About the same time that Sang and Wetli were working on planimeters, the Swiss mathematician Jacob Amsler was figuring out how to make the instrument smaller, less expensive, and easier to use. By 1854, he had eliminated most of the complex mechanisms typical of earlier designs, reducing the planimeter to two arms connected with a pivot. One arm was anchored at the end away from the pivot, and one arm traced the drawing. Because the pivot and both arms can move around the anchor, the motion of the tracer arm is graphed with polar coordinates instead of linear x-y axes. Thus, this form of planimeter is called a polar planimeter. Since the pivot moved back and forth, it traced an area whose net measurement was zero. This meant that the area traced by the tracer point exactly equaled the area of the closed curve the user was measuring. This area was equivalent to 2π multiplied by the product of the length of the tracer arm, the radius of the counting wheel on the tracer arm, and the number of revolutions completed by the counting wheel. Again, mathematicians today work out the detailed mathematics of the operation of Amsler's planimeter with Green's Theorem.
|U.S. Census geographers using planimeters similar to Amsler's model 6, ca 1940, ARC ID 6200720, Record Group 29: Records of the Bureau of the Census, 1790–2007, U.S. National Archives, College Park, MD.|
By 1857, Amsler opened a highly successful workshop that sold 50,000 polar planimeters of six different types all over the world in its first 60 years. Other manufacturers of scientific instruments also copied his design, including Hine & Robertson of New York City and American Steam Gauge & Valve Manufacturing Company of Boston. A prominent Swiss modification of the Amsler planimeter is featured on the next page. Planimeters directly from Amsler or on his design were sold by American retailers to universities, engineers, and factory managers until at least the 1930s.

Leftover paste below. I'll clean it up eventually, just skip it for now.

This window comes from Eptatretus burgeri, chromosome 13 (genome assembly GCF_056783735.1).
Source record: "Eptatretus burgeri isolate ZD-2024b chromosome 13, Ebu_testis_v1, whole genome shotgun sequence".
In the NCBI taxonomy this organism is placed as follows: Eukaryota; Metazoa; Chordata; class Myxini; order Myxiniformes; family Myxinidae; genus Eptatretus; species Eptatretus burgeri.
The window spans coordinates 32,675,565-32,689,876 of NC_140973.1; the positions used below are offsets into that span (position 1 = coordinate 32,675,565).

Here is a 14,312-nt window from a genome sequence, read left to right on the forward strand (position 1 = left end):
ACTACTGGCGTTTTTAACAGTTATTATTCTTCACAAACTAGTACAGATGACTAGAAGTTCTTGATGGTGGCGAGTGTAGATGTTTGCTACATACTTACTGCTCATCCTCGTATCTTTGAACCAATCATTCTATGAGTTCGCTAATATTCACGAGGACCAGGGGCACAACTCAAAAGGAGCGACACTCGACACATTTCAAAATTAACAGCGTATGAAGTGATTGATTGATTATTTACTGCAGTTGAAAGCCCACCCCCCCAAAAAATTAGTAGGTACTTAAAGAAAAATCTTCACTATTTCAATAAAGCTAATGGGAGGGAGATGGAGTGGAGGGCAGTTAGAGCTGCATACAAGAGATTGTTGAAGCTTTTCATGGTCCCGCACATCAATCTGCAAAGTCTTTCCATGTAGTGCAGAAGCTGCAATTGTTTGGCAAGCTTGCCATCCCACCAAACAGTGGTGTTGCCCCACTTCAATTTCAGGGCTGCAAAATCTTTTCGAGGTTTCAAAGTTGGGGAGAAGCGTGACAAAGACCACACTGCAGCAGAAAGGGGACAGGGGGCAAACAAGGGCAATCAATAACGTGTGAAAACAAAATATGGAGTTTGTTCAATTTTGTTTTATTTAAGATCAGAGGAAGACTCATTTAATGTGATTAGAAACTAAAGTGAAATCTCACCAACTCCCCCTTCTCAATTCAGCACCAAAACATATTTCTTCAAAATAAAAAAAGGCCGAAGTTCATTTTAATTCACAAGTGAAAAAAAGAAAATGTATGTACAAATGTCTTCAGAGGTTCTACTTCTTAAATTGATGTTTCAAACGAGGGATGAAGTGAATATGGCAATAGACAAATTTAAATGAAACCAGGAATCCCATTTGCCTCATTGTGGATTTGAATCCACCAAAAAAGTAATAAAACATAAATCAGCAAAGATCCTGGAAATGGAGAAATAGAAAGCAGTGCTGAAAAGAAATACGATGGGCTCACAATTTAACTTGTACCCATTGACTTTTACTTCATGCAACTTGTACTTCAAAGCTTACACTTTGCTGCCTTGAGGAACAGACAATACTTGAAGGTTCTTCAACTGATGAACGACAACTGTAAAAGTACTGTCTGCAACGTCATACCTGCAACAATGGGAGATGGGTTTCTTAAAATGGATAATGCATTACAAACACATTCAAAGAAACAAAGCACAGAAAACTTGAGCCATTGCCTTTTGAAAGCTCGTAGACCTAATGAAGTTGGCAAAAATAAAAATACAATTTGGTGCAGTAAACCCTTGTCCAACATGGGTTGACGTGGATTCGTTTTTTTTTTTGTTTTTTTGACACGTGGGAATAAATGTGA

"Planimeters - Polar–Amsler" showing 1 items.
- This fixed-arm polar planimeter has a 4-1/2" tracer arm and 7" pole arm with cylindrical weight. It is made of German silver with a gold-colored coating. The tracer arm and pole arm are connected by a hinge and form a circle around the white plastic measuring wheel and vernier when the instrument is closed. The planimeter does not have a registering dial. The pole arm is marked: Eugene Dietzgen Co. New York Swiss Manufacture. A serial number is underneath the tracer arm: 57202.
- A wooden case is covered with black leather and lined with black velvet. Three labels are glued to the bottom of the case. The edges of the first are torn away, but it reads: Made in Switzerland. The second is a white inventory tag marked: TULANE UNIVERSITY (/) 74 2281. The third is tape marked: 3.
- The workshop founded by Jacob Amsler made this planimeter, and Dietzgen's New York branch office distributed it. Using the serial number, planimeter scholar Joachim Fischer dated the instrument to about 1920. In 1926, Dietzgen sold an Amsler Type 2 planimeter without registering dial as model 1800 for $17.75, although the catalog showed the instrument as having a short third arm that held the pole weight. Compare to MA*318485, 1984.1071.01, and 1989.0305.01. Mechanical engineering faculty R. M. Rotty and E. H. Harris arranged for the donation of this planimeter in 1964.
- References: Joachim Fischer to Peggy A. Kidwell, October 19, 1992, Mathematics Collection files, National Museum of American History; Catalog of Eugene Dietzgen Co., 12th ed. (Chicago, 1926), 180; N. Hawkins, Hawkins' Indicator Catechism (New York: Theo. Audel & Co., 1903), 122–123.
- Currently not on view
- date made
- ca 1920
- Eugene Dietzgen Company
- Amsler, Jacob
- ID Number
- accession number
- catalog number
- Data Source
- National Museum of American History, Kenneth E. Behring Center